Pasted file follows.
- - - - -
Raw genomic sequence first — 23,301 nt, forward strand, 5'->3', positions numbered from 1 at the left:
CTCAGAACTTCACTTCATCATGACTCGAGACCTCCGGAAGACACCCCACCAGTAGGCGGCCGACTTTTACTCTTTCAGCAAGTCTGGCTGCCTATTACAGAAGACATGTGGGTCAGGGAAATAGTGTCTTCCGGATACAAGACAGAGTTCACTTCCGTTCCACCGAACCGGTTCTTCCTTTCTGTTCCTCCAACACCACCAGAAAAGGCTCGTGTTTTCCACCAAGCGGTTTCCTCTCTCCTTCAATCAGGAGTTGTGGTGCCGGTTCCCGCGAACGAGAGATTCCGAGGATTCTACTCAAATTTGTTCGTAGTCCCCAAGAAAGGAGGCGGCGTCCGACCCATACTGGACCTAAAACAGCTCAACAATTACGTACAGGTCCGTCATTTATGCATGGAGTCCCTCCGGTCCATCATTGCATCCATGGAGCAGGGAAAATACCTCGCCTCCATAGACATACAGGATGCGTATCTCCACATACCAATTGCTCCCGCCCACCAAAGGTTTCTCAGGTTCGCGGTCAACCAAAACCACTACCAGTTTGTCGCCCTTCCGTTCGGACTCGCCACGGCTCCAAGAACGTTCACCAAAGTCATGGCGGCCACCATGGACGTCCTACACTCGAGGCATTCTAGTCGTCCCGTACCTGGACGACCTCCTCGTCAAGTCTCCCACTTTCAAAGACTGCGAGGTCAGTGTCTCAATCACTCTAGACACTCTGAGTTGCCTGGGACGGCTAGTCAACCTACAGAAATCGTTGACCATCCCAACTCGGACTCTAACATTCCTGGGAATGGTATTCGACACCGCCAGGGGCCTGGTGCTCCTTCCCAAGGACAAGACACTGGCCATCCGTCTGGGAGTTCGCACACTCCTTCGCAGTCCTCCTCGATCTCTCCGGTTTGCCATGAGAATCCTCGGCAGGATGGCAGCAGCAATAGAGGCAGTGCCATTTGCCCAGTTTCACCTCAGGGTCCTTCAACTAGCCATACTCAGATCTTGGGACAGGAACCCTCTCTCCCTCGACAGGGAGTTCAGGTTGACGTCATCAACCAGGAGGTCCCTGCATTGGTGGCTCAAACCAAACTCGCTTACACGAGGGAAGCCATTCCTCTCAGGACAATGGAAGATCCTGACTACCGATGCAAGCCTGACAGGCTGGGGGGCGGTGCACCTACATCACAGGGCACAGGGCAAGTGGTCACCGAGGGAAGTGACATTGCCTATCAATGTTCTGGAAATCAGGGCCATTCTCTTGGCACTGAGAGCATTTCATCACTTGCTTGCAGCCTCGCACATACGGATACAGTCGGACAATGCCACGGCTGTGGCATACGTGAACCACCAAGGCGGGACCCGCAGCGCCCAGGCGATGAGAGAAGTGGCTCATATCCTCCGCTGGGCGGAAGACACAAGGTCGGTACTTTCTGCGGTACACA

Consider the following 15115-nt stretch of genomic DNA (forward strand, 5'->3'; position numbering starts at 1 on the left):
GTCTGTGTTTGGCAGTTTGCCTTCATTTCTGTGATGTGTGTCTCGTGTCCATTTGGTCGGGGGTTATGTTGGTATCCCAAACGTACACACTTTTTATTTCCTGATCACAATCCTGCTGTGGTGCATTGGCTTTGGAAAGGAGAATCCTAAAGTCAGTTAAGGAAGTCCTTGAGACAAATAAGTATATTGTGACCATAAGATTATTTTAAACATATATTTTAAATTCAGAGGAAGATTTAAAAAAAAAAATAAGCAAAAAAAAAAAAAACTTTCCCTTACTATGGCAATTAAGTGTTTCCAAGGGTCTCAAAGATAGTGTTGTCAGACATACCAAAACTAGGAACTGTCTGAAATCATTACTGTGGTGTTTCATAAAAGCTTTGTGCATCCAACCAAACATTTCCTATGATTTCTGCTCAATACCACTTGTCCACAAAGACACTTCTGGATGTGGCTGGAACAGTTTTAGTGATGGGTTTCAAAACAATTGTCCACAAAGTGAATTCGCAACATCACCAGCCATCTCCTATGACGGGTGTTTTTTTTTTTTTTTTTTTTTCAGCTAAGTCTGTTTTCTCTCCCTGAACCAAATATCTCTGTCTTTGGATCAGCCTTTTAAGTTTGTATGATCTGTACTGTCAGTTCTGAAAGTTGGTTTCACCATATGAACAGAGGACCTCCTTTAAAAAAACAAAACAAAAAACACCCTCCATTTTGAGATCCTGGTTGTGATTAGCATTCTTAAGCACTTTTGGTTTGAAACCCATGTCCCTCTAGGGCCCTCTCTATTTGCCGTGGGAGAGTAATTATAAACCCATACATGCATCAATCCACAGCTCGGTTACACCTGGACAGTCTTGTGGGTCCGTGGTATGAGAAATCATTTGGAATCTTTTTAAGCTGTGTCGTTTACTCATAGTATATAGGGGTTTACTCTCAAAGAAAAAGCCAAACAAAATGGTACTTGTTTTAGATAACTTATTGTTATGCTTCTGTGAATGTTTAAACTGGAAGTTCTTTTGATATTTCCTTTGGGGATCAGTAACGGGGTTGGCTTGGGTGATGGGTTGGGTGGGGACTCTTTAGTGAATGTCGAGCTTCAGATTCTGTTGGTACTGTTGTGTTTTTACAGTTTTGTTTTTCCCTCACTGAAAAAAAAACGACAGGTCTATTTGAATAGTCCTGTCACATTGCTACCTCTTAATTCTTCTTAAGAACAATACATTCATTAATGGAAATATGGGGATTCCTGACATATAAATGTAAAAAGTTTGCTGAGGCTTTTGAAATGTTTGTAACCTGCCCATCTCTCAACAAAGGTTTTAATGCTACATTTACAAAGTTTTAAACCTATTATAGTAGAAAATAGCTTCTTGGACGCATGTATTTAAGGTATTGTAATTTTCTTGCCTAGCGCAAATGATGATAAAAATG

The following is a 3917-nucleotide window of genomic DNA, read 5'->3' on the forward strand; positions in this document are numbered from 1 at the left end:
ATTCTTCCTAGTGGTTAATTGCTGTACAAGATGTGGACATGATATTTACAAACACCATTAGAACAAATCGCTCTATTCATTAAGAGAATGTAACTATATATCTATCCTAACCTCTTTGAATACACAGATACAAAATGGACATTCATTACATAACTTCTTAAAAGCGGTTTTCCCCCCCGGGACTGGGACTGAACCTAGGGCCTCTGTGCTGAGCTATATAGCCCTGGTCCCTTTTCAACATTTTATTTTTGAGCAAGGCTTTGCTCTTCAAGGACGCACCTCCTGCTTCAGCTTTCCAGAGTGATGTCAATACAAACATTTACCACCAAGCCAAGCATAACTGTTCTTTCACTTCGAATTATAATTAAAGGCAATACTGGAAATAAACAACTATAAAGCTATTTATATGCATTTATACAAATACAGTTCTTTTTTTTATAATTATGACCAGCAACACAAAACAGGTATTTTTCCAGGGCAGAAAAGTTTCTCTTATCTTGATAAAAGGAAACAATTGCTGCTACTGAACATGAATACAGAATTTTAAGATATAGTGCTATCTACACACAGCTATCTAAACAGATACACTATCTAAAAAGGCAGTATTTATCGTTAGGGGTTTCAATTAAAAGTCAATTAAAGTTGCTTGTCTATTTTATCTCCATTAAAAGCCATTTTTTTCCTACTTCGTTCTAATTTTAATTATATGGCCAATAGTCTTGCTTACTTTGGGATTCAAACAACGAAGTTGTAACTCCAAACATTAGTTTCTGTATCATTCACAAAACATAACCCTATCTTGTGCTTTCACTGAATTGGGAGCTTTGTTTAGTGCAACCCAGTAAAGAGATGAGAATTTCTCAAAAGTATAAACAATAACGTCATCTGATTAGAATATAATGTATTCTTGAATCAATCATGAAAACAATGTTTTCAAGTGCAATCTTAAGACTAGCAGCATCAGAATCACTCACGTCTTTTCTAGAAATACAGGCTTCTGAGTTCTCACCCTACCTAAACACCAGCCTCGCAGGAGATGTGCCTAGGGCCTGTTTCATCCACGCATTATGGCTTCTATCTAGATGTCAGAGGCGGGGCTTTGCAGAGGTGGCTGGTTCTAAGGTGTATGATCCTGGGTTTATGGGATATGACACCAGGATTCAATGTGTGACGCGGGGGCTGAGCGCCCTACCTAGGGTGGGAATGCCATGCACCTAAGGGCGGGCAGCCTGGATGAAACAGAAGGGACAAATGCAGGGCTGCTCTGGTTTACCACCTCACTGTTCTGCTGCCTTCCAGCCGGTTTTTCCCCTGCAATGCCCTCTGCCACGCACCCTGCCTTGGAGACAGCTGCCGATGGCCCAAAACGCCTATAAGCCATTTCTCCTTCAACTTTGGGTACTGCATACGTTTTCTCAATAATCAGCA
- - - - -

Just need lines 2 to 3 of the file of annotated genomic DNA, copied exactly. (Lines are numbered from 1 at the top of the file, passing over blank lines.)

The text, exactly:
CTCAGAACTTCACTTCATCATGACTCGAGACCTCCGGAAGACACCCCACCAGTAGGCGGCCGACTTTTACTCTTTCAGCAAGTCTGGCTGCCTATTACAGAAGACATGTGGGTCAGGGAAATAGTGTCTTCCGGATACAAGACAGAGTTCACTTCCGTTCCACCGAACCGGTTCTTCCTTTCTGTTCCTCCAACACCACCAGAAAAGGCTCGTGTTTTCCACCAAGCGGTTTCCTCTCTCCTTCAATCAGGAGTTGTGGTGCCGGTTCCCGCGAACGAGAGATTCCGAGGATTCTACTCAAATTTGTTCGTAGTCCCCAAGAAAGGAGGCGGCGTCCGACCCATACTGGACCTAAAACAGCTCAACAATTACGTACAGGTCCGTCATTTATGCATGGAGTCCCTCCGGTCCATCATTGCATCCATGGAGCAGGGAAAATACCTCGCCTCCATAGACATACAGGATGCGTATCTCCACATACCAATTGCTCCCGCCCACCAAAGGTTTCTCAGGTTCGCGGTCAACCAAAACCACTACCAGTTTGTCGCCCTTCCGTTCGGACTCGCCACGGCTCCAAGAACGTTCACCAAAGTCATGGCGGCCACCATGGACGTCCTACACTCGAGGCATTCTAGTCGTCCCGTACCTGGACGACCTCCTCGTCAAGTCTCCCACTTTCAAAGACTGCGAGGTCAGTGTCTCAATCACTCTAGACACTCTGAGTTGCCTGGGACGGCTAGTCAACCTACAGAAATCGTTGACCATCCCAACTCGGACTCTAACATTCCTGGGAATGGTATTCGACACCGCCAGGGGCCTGGTGCTCCTTCCCAAGGACAAGACACTGGCCATCCGTCTGGGAGTTCGCACACTCCTTCGCAGTCCTCCTCGATCTCTCCGGTTTGCCATGAGAATCCTCGGCAGGATGGCAGCAGCAATAGAGGCAGTGCCATTTGCCCAGTTTCACCTCAGGGTCCTTCAACTAGCCATACTCAGATCTTGGGACAGGAACCCTCTCTCCCTCGACAGGGAGTTCAGGTTGACGTCATCAACCAGGAGGTCCCTGCATTGGTGGCTCAAACCAAACTCGCTTACACGAGGGAAGCCATTCCTCTCAGGACAATGGAAGATCCTGACTACCGATGCAAGCCTGACAGGCTGGGGGGCGGTGCACCTACATCACAGGGCACAGGGCAAGTGGTCACCGAGGGAAGTGACATTGCCTATCAATGTTCTGGAAATCAGGGCCATTCTCTTGGCACTGAGAGCATTTCATCACTTGCTTGCAGCCTCGCACATACGGATACAGTCGGACAATGCCACGGCTGTGGCATACGTGAACCACCAAGGCGGGACCCGCAGCGCCCAGGCGATGAGAGAAGTGGCTCATATCCTCCGCTGGGCGGAAGACACAAGGTCGGTACTTTCTGCGGTACACA

Consider the following 15115-nt stretch of genomic DNA (forward strand, 5'->3'; position numbering starts at 1 on the left):